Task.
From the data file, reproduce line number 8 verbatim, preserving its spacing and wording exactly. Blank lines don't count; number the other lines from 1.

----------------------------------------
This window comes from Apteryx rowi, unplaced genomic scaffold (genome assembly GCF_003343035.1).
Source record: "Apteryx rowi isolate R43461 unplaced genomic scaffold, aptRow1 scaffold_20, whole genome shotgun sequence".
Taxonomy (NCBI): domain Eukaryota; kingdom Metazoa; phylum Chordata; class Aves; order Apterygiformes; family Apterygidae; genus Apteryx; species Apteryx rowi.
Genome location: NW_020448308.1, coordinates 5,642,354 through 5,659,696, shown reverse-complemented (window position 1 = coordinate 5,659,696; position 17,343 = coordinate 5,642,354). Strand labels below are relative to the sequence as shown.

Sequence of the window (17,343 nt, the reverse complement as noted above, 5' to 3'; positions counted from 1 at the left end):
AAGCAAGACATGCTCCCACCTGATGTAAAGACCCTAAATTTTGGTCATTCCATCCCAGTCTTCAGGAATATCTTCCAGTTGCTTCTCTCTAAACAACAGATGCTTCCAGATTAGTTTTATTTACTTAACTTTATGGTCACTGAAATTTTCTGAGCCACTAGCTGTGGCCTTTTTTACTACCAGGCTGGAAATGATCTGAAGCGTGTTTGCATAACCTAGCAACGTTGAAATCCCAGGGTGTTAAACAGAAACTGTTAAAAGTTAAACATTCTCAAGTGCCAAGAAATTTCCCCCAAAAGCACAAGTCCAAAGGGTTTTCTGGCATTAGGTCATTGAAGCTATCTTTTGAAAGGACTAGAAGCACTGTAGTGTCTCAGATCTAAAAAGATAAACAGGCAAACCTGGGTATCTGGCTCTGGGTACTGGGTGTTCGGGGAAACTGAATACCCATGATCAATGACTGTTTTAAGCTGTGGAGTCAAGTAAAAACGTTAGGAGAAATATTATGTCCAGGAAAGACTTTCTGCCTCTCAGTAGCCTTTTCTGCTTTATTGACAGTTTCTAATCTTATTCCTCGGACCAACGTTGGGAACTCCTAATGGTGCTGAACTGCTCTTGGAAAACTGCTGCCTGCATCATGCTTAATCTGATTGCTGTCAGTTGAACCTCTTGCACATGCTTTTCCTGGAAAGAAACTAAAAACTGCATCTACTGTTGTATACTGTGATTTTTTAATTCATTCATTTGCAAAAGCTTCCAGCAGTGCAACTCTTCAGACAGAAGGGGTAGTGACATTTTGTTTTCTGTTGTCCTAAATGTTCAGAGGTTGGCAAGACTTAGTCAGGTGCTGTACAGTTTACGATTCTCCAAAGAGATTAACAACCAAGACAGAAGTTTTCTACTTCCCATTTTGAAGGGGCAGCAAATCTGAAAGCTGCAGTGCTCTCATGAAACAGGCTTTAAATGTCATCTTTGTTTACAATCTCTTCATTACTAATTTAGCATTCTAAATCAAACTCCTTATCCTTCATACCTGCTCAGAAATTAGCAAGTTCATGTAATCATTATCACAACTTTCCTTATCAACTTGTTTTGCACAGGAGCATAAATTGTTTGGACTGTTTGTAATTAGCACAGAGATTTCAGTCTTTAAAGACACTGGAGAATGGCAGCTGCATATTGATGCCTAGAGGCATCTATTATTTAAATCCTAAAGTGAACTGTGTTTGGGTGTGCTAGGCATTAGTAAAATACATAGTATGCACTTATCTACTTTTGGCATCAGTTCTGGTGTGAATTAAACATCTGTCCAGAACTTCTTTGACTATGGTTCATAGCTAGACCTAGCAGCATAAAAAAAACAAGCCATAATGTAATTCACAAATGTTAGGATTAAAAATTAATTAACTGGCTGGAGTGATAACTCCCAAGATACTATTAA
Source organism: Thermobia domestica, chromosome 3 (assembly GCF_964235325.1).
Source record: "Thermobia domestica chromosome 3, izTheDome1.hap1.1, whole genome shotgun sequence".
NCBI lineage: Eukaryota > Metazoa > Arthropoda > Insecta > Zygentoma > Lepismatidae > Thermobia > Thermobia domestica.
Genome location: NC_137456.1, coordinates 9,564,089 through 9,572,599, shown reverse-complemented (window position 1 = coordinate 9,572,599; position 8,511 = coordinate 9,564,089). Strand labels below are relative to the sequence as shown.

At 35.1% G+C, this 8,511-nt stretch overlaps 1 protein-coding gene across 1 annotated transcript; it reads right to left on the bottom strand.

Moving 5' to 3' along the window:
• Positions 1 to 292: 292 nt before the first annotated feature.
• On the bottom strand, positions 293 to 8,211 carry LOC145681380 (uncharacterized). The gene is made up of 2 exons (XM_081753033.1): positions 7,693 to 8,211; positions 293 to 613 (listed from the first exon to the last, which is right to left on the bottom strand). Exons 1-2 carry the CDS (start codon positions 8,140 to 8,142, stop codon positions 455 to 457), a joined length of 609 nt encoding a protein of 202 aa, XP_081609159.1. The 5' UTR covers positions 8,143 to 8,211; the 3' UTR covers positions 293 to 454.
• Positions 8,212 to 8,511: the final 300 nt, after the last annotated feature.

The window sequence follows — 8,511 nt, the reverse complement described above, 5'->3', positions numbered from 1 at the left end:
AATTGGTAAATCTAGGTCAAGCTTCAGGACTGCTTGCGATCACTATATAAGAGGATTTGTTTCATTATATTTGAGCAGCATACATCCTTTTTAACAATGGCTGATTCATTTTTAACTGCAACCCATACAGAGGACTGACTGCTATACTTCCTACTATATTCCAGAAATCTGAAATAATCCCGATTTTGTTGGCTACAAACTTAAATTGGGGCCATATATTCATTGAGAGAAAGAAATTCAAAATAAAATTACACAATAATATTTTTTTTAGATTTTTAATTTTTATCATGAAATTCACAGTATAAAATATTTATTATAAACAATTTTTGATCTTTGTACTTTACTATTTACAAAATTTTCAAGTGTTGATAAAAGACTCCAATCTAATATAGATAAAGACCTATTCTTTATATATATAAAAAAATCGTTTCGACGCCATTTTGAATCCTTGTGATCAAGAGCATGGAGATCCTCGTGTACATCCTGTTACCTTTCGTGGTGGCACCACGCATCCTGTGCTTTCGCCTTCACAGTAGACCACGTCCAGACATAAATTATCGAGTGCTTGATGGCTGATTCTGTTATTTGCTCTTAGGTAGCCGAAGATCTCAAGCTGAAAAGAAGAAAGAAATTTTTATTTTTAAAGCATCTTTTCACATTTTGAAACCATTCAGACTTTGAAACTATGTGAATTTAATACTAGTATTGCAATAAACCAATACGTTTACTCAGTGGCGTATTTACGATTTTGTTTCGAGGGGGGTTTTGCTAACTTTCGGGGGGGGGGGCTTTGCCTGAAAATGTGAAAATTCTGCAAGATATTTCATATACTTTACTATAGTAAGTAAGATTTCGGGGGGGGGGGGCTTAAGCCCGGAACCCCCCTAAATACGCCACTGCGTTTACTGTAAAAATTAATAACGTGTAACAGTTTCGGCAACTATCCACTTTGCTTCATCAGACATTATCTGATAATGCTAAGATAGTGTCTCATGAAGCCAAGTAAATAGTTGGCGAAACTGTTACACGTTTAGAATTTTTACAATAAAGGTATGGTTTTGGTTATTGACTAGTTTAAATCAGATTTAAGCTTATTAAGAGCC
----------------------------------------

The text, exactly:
Source record: "Thermobia domestica chromosome 3, izTheDome1.hap1.1, whole genome shotgun sequence".